The Nintendo Switch has received its fair share of brand new experiences from Nintendo over the past year but it has also seen a number of Wii U gems get the chance to make a comeback too. Mario Kart 8 Deluxe, Pokkén Tournament DX and both Bayonetta titles have all made the transition over with new bells and whistles attached and next up on Nintendo’s Wii U tour is Retro Studio’s 2D platformer Donkey Kong Country: Tropical Freeze.
Story-wise, Donkey Kong Country: Tropical Freeze keeps things light. An army of Viking-themed arctic animals called Snowmads interrupt Donkey Kong’s birthday (perhaps the worse offence any villain could commit), cover Donkey Kong Island in snow and ice and then expel the furry group off the island using a powerful gust of wind. It’s now up to Donkey, Diddy, Dixie and Cranky Kong (or Funky, but more on him later) to make their way back to Donkey Kong Island and reclaim their home.
A sequel to Donkey Kong Country Returns on the Wii, which in itself was a reboot of the original series on the SNES, Donkey Kong Country: Tropical Freeze doesn’t try to reinvent what we know the franchise to be. Instead, it aims to perfect upon it.
And perfect it does. The game is constantly surprising and engaging, with every new island not only offering a new environmental theme but also a whole batch of fresh ideas. You might be swimming for your life from a giant squid, racing through a factory bouncing on cubes of jelly, taking down a trio of baboon bosses or leaping through a perilous temple as its platforms sink into lava. Each and every stage you face has been polished and tweaked to such a high degree that no platform or enemy will every feel aimlessly placed. Everything has been planned to perfection. It’s because of this excellent level design that Retro Studios is able to craft some of the toughest platforming challenges out there that rarely frustrate and always pays off on completion.
All of the series trademarks remain – forward rolls, cartwheels, swinging vines, bonus rooms, Rambi the Rhino and coloured balloons to name a few. Each level is also stocked with collectables to search and find – the letters K, O, N and G along with puzzle pieces, coins and, of course, bananas tucked away in some truly devious places. The now infamous mine cart stages also make a return along with the precision based barrel-blasting moments. Even the rocket barrel stages from Donkey Kong Country Returns make an appearance too.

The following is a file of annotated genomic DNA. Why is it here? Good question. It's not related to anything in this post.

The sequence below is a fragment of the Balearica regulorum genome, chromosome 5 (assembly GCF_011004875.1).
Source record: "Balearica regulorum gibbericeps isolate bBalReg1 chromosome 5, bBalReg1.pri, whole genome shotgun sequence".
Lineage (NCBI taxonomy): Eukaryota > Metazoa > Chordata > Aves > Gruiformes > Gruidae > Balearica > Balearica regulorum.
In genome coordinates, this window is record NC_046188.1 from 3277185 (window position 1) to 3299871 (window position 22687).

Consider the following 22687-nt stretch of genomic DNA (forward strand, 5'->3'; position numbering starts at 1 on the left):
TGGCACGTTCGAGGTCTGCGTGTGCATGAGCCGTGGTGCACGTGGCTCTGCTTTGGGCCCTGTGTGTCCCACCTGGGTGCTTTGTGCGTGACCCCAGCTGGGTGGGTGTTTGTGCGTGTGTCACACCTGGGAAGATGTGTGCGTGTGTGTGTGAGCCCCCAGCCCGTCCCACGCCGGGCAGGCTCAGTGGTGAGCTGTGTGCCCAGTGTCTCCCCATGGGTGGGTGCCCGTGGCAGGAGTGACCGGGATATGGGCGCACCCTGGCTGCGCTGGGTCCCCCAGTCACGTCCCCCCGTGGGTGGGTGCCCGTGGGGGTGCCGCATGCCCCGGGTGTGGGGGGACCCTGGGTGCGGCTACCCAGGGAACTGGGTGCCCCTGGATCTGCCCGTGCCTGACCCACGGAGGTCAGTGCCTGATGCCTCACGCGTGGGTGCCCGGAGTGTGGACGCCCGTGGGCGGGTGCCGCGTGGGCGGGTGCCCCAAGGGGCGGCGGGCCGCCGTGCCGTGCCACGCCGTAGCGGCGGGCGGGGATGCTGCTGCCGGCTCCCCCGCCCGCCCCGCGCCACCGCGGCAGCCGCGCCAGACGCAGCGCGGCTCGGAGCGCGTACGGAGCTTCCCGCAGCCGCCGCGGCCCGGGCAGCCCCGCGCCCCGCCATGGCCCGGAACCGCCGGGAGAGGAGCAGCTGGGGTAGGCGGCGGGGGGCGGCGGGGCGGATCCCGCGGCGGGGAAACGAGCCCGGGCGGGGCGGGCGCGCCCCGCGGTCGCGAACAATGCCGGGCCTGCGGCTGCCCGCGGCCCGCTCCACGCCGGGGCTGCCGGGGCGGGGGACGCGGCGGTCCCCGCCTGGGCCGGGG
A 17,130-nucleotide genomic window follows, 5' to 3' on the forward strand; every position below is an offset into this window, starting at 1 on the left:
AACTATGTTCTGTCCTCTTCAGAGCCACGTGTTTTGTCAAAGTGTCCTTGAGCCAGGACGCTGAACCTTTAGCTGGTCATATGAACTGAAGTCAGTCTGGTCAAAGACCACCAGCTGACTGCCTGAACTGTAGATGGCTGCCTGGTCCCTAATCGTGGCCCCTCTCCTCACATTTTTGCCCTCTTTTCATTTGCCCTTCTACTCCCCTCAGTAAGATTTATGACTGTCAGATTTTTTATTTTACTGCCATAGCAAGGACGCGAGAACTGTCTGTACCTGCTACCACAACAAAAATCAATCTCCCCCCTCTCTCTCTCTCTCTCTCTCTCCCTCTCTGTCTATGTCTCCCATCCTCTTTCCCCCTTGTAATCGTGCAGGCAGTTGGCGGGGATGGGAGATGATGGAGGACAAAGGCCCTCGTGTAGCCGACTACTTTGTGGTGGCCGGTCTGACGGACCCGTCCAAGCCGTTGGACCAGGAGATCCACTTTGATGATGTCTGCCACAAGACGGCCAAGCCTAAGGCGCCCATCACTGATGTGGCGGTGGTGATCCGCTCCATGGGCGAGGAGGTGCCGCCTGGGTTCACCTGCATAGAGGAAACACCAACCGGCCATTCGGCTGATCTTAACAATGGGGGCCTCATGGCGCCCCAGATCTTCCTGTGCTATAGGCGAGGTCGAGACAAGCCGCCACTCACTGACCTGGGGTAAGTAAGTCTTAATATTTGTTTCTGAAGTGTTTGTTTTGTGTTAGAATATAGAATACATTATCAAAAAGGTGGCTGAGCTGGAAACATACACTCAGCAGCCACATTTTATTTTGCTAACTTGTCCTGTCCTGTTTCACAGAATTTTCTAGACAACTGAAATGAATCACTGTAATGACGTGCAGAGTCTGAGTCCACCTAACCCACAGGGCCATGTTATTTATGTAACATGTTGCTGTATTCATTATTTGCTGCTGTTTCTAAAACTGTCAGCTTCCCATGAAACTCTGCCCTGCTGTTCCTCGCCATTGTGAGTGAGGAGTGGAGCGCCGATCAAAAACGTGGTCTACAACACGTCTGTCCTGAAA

While Donkey Kong may be the star of the show, you’ll also be able to team up with Diddy, Dixie and Cranky. This not only doubles your health count but, more importantly, allows you to use their unique abilities. Let’s face it, besides his strength and mean roll, the big ape could use a helping hand. Diddy’s rocket pack and Dixie’s long hair both aid your jumping but it is Cranky’s talent that’s perhaps the most interesting in offering a Ducktales-esque cane hop that allows the pair to traverse spiky areas unharmed. When playing alone your teammate will climb on the back of Donkey Kong the whole time while playing two-player will separate the pair with one person controlling each. Both are great options and even using a Joy-Con on its side, while not perfect, worked just fine for us.
So what’s new in this updated Switch version? Smaller things like load times are shorter throughout whether it’s the initial load of the game or transitioning from the world map to a level. The framerate might chug a little during these loading screens but runs without any trouble during gameplay. Visually the game looks almost identical to its four-year-old counterpart running at a 1080p resolution in docked and 720p in handheld mode. Despite little change though it still impresses, sporting a vast array of bright colours and creative environments that take you from lush jungles to snowy peaks and everywhere in between. Of course, the biggest new addition is that of playable character Funky Kong.